Whether your garden is your hobby or you hire a service to take care of it for you, there are definite tasks that need to be done based on the time of year. Garden tasks can be broken down by month. Here is your January gardening to-do list.
Although the numbers are not in yet to determine if December 2010’s rainfall record of 10.23” has been broken, Los Angelinos can all attest to the fact that December 2012 has been a pretty wet month.
Unlike our neighbors to the north and east, however, who remain snuggled indoors knowing freezing weather keeps their gardening chores at bay until spring, our chilly, wet nights are frequently followed by the warming rays of the sun, bringing temperatures back up to tee shirt weather as well as a burst of Los Angeles gardening.
In fact, our moderate, Mediterranean climate means we need to tend to our gardens all twelve months of the year. There is little room for the foliage phobic here! Looking at a whole years worth of “to-dos” can be overwhelming and it can be tempting to tear off those garden gloves in despair.
By breaking the year down into monthly tasks, it can seem less overwhelming. Here are our Los Angeles gardening tips for January:
• Bare-Root Planting: Nurseries are full of a great many bare-root selections this month such as roses, cane berry bushes, deciduous fruit and ornamental trees and vines and a few vegetables such as artichokes, asparagus.
• Pruning: Important for maintaining shape and, in the case of deciduous fruit trees, to insure a good crop the following spring. Consult a pruning manual for mild winter climates. I use Sunset Publishing’s “Pruning Handbook” for specific varieties.
• Dormant Spray Deciduous Plants: Once pruning, make sure to clean up all debris under the plants and follow with an insect/disease controlling spray such as horticultural oil (Volck Oil), lime sulfur, or fixed copper. The good thing about these oils is that their dormant season application means they will not harm beneficial insects or contaminate fruits. Make sure to carefully follow manufacturers’ instructions.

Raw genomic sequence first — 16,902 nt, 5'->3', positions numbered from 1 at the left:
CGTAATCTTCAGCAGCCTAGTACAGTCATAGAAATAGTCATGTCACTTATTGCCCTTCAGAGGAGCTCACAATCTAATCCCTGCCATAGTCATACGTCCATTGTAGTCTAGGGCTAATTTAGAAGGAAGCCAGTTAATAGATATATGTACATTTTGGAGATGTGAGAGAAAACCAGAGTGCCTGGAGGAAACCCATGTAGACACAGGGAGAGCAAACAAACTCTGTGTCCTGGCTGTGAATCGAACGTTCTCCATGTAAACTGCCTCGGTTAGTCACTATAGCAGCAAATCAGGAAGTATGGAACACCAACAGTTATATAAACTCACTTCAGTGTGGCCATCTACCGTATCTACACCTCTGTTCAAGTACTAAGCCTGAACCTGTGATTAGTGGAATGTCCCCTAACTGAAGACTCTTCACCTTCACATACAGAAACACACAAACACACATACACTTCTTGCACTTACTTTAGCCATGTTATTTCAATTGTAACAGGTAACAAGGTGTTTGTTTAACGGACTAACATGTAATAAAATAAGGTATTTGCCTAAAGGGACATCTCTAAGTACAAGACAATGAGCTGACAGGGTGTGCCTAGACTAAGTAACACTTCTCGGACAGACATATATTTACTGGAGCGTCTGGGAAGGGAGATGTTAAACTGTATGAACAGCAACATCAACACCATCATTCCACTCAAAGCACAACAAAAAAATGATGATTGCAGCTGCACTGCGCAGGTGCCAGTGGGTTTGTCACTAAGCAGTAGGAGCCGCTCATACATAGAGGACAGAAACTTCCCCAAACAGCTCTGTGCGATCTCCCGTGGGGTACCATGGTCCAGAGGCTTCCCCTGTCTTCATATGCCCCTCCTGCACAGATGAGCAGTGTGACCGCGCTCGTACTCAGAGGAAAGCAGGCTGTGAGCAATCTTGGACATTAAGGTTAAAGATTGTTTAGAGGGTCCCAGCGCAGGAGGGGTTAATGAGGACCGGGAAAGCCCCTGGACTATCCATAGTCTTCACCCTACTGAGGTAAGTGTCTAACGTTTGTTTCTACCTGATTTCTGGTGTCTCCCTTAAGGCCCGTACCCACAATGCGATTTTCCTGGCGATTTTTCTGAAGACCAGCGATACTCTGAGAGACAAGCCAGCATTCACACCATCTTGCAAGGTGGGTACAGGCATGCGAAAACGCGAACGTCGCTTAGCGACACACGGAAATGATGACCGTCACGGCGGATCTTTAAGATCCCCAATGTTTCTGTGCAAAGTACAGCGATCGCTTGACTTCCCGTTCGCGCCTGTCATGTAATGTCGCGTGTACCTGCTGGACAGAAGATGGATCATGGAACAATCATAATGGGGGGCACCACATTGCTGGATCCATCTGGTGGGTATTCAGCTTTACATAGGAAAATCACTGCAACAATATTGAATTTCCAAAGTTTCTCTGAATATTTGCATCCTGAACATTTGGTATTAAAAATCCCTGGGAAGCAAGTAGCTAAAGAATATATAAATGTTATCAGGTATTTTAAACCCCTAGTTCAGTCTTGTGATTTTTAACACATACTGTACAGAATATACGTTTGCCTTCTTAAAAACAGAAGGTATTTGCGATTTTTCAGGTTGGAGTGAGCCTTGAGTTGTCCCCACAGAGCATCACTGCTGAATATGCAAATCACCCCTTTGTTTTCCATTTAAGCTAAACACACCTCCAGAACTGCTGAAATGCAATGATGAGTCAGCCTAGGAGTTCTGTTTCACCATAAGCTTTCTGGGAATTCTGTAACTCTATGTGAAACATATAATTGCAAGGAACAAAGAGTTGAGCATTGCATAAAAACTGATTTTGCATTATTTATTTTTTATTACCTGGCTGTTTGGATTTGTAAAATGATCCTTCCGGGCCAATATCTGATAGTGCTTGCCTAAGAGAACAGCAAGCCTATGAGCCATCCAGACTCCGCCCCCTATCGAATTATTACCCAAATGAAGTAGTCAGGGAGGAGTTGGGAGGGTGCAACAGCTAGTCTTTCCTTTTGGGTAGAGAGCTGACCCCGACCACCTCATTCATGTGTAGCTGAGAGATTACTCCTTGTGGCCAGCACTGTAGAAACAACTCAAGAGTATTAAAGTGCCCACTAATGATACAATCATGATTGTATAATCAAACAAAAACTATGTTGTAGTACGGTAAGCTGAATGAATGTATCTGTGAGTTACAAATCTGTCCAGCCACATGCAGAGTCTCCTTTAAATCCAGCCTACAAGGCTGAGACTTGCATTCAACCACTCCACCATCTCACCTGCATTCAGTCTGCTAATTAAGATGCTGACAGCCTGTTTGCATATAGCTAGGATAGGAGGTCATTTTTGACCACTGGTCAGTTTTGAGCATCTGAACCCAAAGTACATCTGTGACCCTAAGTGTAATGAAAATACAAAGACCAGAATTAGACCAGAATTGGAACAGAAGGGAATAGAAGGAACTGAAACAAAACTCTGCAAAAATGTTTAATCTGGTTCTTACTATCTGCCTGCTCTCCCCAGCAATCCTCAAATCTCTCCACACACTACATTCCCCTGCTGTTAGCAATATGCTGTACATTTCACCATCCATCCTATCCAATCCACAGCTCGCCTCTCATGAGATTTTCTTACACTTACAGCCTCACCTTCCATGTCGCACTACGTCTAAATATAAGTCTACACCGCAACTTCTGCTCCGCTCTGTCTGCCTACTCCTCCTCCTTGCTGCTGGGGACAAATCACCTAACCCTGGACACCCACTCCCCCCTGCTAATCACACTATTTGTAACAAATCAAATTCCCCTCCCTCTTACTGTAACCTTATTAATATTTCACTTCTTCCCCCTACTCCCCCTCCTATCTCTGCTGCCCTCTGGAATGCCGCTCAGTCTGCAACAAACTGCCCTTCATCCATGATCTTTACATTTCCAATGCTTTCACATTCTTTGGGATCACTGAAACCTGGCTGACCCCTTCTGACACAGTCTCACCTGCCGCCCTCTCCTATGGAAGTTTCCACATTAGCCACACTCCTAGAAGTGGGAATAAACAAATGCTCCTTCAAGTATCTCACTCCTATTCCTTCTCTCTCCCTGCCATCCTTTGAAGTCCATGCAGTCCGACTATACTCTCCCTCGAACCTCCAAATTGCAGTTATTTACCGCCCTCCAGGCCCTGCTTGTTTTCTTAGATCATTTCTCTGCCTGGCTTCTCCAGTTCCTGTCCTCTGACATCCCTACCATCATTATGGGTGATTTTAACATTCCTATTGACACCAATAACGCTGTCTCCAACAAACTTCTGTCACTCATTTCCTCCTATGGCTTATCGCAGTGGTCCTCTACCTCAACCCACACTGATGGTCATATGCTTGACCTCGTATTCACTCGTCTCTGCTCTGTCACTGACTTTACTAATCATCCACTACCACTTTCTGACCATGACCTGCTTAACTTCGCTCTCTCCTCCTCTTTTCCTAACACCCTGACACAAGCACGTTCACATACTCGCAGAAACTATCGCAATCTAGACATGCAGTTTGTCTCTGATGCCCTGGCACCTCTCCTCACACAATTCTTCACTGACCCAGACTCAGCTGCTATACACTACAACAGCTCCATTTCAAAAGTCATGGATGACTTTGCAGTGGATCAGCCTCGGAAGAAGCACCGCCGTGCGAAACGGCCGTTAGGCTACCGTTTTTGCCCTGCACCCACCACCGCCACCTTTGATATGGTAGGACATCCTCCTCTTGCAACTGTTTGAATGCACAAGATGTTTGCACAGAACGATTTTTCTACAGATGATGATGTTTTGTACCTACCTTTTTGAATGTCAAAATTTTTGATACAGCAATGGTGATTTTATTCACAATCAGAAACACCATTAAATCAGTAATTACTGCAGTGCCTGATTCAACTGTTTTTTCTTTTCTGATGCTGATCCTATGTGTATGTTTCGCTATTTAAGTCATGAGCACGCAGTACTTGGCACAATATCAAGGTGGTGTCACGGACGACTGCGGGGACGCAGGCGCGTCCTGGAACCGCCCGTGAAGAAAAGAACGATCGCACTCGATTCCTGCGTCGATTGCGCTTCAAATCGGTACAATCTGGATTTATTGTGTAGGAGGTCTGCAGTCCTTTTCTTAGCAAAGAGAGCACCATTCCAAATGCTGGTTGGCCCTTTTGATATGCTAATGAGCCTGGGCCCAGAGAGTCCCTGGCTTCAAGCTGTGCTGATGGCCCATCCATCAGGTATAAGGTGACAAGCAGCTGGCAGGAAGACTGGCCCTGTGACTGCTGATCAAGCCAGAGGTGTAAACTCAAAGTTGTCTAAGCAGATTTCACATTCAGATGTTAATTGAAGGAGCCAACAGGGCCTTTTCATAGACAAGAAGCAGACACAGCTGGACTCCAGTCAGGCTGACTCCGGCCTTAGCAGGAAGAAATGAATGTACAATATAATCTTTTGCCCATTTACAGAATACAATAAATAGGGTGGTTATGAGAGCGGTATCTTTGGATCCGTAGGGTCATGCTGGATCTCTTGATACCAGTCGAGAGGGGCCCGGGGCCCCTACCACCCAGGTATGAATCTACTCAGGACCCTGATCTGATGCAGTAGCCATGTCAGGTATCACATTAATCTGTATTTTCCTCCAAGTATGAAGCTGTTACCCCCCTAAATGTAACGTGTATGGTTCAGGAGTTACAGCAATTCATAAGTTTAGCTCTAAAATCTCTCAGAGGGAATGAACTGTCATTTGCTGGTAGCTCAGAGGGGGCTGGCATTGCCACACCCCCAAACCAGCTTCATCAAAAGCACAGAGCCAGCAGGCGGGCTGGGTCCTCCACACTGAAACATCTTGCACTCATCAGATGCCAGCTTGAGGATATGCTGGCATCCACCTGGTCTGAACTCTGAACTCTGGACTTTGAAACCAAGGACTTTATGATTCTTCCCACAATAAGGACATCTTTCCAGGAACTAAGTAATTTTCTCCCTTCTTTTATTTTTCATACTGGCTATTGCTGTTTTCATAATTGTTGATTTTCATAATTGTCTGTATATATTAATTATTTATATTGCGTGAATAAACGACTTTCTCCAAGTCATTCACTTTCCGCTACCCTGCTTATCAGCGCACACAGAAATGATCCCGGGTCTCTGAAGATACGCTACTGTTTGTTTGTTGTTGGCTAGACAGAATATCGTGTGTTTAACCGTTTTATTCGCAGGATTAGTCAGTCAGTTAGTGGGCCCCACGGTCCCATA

• Fertilize Citrus Trees: Citrus trees are heavy feeders and, in our coastal clay soils, a mature tree needs about one pound of nitrogen per year. Remember that it is the first number of the three digit listing on all balanced fertilizers that stands for nitrogen, the second number is for phosphorus and the third, potassium) Also correct for chlorosis (yellowing leaves) by adding chelated iron combined with zinc to the soil.
• Cymbidiums: This is a great time of year to take a day trip to Carpentaria/Santa Barbara to view and select the large variety of cymbidiums as well as other orchid varietals grown in the many nurseries located there. Check out California Orchid Trail for a listing of those nurseries open to the public. If your garden is already lucky enough to have this easy to grow orchid in place, continue fertilizing with a high bloom formula (I use Grow-More Orchid Premium Food Bloom Formula 6-30-30 through this month, then switch to 30-10-10 February 1st) and stake flowering stalks as they appear.
• Cut Back Perennials
• Control Weeds by hand pulling and tilling while they are young, and by mulching.
• Plant Cool-Season Annual Flowers
• Fill in Vegetable Beds with Winter Vegetable Transplants or Seeds such as Broccoli, Brussels Sprouts, Cabbage, Cauliflower, Celery, Lettuce, Parsley, Peas Swiss Chard, Beets, Carrots, Mesclun, Lettuce.
• Select Succulents and Cacti: Particularly now, while many are in bloom.
• Clean Out the Garden Shed: Maintain tools.
• Order Seeds from companies that have signed the Safe Seed Pledge insuring their seeds are Non-GMO (not genetically modified). I recommend Seeds Now they are organic, non-GMO, and local!
• Create A Garden Notebook: Work can be intense and if we are not careful, all consuming so taking the time to walk through your garden to simply observe and listen is a wonderful way to keep it in the right perspective. Take notes, make a sketch; whether the size of Versailles or a postage plot, making that connection with the tiny but incredible buzz of life that goes on 24/7 no matter what may be happening elsewhere is guaranteed to lower the blood pressure!
There are plenty of things to keep you busy when it comes to Los Angeles gardening, so make a list of your priorities based on the time you have and type of garden you have. Then focus on just what needs your attention this month. It’ll make it all much easier to do.
What tips do you have on tending to your garden this month? Feel free to leave a comment in the field below!
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